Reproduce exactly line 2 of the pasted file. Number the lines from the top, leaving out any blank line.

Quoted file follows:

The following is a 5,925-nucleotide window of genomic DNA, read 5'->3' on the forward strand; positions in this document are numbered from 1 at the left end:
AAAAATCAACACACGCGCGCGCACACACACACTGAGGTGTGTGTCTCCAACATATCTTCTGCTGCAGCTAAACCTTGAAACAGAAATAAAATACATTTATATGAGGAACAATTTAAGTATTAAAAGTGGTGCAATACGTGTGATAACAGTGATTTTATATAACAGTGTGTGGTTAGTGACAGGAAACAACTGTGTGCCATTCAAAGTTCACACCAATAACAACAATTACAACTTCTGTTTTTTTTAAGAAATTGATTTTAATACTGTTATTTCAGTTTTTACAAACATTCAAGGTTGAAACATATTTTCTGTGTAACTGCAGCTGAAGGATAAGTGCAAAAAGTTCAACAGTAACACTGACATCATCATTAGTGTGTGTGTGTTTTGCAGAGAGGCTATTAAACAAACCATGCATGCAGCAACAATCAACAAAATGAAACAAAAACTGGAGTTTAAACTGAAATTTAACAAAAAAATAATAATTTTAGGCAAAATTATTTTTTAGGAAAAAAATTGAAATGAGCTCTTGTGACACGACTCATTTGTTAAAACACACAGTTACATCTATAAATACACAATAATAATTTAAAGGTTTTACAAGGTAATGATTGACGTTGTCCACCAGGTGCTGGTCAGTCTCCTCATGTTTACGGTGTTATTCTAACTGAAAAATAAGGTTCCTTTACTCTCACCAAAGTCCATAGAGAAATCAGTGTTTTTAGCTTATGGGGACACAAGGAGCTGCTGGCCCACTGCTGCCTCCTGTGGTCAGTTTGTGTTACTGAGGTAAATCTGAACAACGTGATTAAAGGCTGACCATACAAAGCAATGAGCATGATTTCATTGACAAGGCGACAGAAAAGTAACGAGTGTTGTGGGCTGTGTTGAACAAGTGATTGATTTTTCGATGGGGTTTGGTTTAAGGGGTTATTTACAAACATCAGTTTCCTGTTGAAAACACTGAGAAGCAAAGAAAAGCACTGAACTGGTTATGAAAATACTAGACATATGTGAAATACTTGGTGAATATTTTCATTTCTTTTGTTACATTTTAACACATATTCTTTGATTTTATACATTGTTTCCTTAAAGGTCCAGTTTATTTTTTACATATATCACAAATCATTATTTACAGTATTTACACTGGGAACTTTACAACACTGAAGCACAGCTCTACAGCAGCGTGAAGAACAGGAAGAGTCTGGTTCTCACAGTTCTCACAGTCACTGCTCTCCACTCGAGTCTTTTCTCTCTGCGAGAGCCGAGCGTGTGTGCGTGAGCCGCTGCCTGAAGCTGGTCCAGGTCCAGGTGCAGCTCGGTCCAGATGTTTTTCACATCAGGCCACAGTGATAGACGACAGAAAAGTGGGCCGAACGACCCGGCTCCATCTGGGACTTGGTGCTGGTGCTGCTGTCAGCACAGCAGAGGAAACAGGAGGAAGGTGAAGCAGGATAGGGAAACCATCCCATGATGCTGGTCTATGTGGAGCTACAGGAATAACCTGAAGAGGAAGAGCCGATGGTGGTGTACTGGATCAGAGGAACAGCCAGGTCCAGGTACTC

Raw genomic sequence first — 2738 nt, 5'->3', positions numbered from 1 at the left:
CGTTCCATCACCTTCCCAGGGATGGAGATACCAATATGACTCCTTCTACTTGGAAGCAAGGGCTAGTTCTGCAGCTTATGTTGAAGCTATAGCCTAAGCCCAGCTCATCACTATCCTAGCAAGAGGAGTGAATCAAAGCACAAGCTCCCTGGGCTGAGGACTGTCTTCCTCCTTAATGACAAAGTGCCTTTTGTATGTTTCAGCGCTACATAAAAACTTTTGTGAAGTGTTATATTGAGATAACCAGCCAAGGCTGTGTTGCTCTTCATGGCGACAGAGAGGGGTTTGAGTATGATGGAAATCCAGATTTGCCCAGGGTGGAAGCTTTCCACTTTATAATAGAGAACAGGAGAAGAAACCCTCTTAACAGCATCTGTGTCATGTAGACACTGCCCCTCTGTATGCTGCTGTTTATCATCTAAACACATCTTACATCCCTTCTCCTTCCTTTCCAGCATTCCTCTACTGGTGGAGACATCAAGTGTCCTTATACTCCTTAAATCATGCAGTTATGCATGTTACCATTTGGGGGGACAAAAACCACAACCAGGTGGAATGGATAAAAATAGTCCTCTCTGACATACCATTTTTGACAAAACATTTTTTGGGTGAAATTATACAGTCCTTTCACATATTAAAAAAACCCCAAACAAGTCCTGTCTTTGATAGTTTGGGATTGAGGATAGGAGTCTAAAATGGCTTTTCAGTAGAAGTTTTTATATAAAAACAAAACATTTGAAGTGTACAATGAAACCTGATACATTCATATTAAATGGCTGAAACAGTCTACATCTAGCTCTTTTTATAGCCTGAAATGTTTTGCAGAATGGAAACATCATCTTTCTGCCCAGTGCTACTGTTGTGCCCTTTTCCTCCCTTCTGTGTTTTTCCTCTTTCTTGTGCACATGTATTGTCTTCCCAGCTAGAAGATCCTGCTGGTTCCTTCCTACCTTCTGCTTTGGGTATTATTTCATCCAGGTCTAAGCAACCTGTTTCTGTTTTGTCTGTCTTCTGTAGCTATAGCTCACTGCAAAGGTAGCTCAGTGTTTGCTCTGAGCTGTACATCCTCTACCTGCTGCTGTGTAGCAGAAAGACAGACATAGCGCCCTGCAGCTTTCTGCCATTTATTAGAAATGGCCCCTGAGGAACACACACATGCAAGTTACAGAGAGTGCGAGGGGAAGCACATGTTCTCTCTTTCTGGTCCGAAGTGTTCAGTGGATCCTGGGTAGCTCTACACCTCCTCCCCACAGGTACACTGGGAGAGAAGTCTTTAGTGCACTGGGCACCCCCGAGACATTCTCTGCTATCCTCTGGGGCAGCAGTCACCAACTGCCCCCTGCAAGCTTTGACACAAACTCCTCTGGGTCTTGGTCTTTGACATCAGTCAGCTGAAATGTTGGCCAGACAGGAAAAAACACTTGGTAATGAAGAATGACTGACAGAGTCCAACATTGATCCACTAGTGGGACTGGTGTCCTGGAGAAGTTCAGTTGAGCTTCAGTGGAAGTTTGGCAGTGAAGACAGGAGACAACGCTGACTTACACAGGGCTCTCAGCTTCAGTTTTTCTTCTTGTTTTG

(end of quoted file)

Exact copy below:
AAAAATCAACACACGCGCGCGCACACACACACTGAGGTGTGTGTCTCCAACATATCTTCTGCTGCAGCTAAACCTTGAAACAGAAATAAAATACATTTATATGAGGAACAATTTAAGTATTAAAAGTGGTGCAATACGTGTGATAACAGTGATTTTATATAACAGTGTGTGGTTAGTGACAGGAAACAACTGTGTGCCATTCAAAGTTCACACCAATAACAACAATTACAACTTCTGTTTTTTTTAAGAAATTGATTTTAATACTGTTATTTCAGTTTTTACAAACATTCAAGGTTGAAACATATTTTCTGTGTAACTGCAGCTGAAGGATAAGTGCAAAAAGTTCAACAGTAACACTGACATCATCATTAGTGTGTGTGTGTTTTGCAGAGAGGCTATTAAACAAACCATGCATGCAGCAACAATCAACAAAATGAAACAAAAACTGGAGTTTAAACTGAAATTTAACAAAAAAATAATAATTTTAGGCAAAATTATTTTTTAGGAAAAAAATTGAAATGAGCTCTTGTGACACGACTCATTTGTTAAAACACACAGTTACATCTATAAATACACAATAATAATTTAAAGGTTTTACAAGGTAATGATTGACGTTGTCCACCAGGTGCTGGTCAGTCTCCTCATGTTTACGGTGTTATTCTAACTGAAAAATAAGGTTCCTTTACTCTCACCAAAGTCCATAGAGAAATCAGTGTTTTTAGCTTATGGGGACACAAGGAGCTGCTGGCCCACTGCTGCCTCCTGTGGTCAGTTTGTGTTACTGAGGTAAATCTGAACAACGTGATTAAAGGCTGACCATACAAAGCAATGAGCATGATTTCATTGACAAGGCGACAGAAAAGTAACGAGTGTTGTGGGCTGTGTTGAACAAGTGATTGATTTTTCGATGGGGTTTGGTTTAAGGGGTTATTTACAAACATCAGTTTCCTGTTGAAAACACTGAGAAGCAAAGAAAAGCACTGAACTGGTTATGAAAATACTAGACATATGTGAAATACTTGGTGAATATTTTCATTTCTTTTGTTACATTTTAACACATATTCTTTGATTTTATACATTGTTTCCTTAAAGGTCCAGTTTATTTTTTACATATATCACAAATCATTATTTACAGTATTTACACTGGGAACTTTACAACACTGAAGCACAGCTCTACAGCAGCGTGAAGAACAGGAAGAGTCTGGTTCTCACAGTTCTCACAGTCACTGCTCTCCACTCGAGTCTTTTCTCTCTGCGAGAGCCGAGCGTGTGTGCGTGAGCCGCTGCCTGAAGCTGGTCCAGGTCCAGGTGCAGCTCGGTCCAGATGTTTTTCACATCAGGCCACAGTGATAGACGACAGAAAAGTGGGCCGAACGACCCGGCTCCATCTGGGACTTGGTGCTGGTGCTGCTGTCAGCACAGCAGAGGAAACAGGAGGAAGGTGAAGCAGGATAGGGAAACCATCCCATGATGCTGGTCTATGTGGAGCTACAGGAATAACCTGAAGAGGAAGAGCCGATGGTGGTGTACTGGATCAGAGGAACAGCCAGGTCCAGGTACTC